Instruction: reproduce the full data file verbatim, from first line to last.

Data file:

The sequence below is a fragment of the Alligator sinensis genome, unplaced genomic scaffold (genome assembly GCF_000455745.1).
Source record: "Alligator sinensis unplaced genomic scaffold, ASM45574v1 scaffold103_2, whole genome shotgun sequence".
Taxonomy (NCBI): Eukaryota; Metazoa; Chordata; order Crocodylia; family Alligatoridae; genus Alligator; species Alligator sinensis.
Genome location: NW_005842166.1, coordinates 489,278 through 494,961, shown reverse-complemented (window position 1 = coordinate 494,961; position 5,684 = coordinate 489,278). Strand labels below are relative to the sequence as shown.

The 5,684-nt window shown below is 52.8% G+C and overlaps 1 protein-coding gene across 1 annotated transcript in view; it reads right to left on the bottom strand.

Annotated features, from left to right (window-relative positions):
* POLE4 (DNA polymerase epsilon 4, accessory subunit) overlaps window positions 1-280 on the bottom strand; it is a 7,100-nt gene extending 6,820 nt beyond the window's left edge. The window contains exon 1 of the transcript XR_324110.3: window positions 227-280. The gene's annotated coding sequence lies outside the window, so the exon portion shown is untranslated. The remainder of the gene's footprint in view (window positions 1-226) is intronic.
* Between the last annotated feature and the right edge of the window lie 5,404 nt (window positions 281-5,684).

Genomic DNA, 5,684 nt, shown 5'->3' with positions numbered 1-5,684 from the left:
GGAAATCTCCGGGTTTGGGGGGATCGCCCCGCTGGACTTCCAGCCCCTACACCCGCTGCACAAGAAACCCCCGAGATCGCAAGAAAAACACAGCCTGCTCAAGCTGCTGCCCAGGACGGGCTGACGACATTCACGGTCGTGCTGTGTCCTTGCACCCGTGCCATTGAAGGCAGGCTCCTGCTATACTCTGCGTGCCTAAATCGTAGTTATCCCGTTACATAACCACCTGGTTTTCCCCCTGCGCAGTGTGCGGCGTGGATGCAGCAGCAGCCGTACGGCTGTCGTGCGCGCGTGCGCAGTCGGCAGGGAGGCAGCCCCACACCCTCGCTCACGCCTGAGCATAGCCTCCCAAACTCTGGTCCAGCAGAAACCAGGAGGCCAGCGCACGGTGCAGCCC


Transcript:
The sequence below is a fragment of the Alligator sinensis genome, unplaced genomic scaffold (genome assembly GCF_000455745.1).
Source record: "Alligator sinensis unplaced genomic scaffold, ASM45574v1 scaffold103_2, whole genome shotgun sequence".
Taxonomy (NCBI): Eukaryota; Metazoa; Chordata; order Crocodylia; family Alligatoridae; genus Alligator; species Alligator sinensis.
Genome location: NW_005842166.1, coordinates 489,278 through 494,961, shown reverse-complemented (window position 1 = coordinate 494,961; position 5,684 = coordinate 489,278). Strand labels below are relative to the sequence as shown.

The 5,684-nt window shown below is 52.8% G+C and overlaps 1 protein-coding gene across 1 annotated transcript in view; it reads right to left on the bottom strand.

Annotated features, from left to right (window-relative positions):
* POLE4 (DNA polymerase epsilon 4, accessory subunit) overlaps window positions 1-280 on the bottom strand; it is a 7,100-nt gene extending 6,820 nt beyond the window's left edge. The window contains exon 1 of the transcript XR_324110.3: window positions 227-280. The gene's annotated coding sequence lies outside the window, so the exon portion shown is untranslated. The remainder of the gene's footprint in view (window positions 1-226) is intronic.
* Between the last annotated feature and the right edge of the window lie 5,404 nt (window positions 281-5,684).

Genomic DNA, 5,684 nt, shown 5'->3' with positions numbered 1-5,684 from the left:
GGAAATCTCCGGGTTTGGGGGGATCGCCCCGCTGGACTTCCAGCCCCTACACCCGCTGCACAAGAAACCCCCGAGATCGCAAGAAAAACACAGCCTGCTCAAGCTGCTGCCCAGGACGGGCTGACGACATTCACGGTCGTGCTGTGTCCTTGCACCCGTGCCATTGAAGGCAGGCTCCTGCTATACTCTGCGTGCCTAAATCGTAGTTATCCCGTTACATAACCACCTGGTTTTCCCCCTGCGCAGTGTGCGGCGTGGATGCAGCAGCAGCCGTACGGCTGTCGTGCGCGCGTGCGCAGTCGGCAGGGAGGCAGCCCCACACCCTCGCTCACGCCTGAGCATAGCCTCCCAAACTCTGGTCCAGCAGAAACCAGGAGGCCAGCGCACGGTGCAGCCC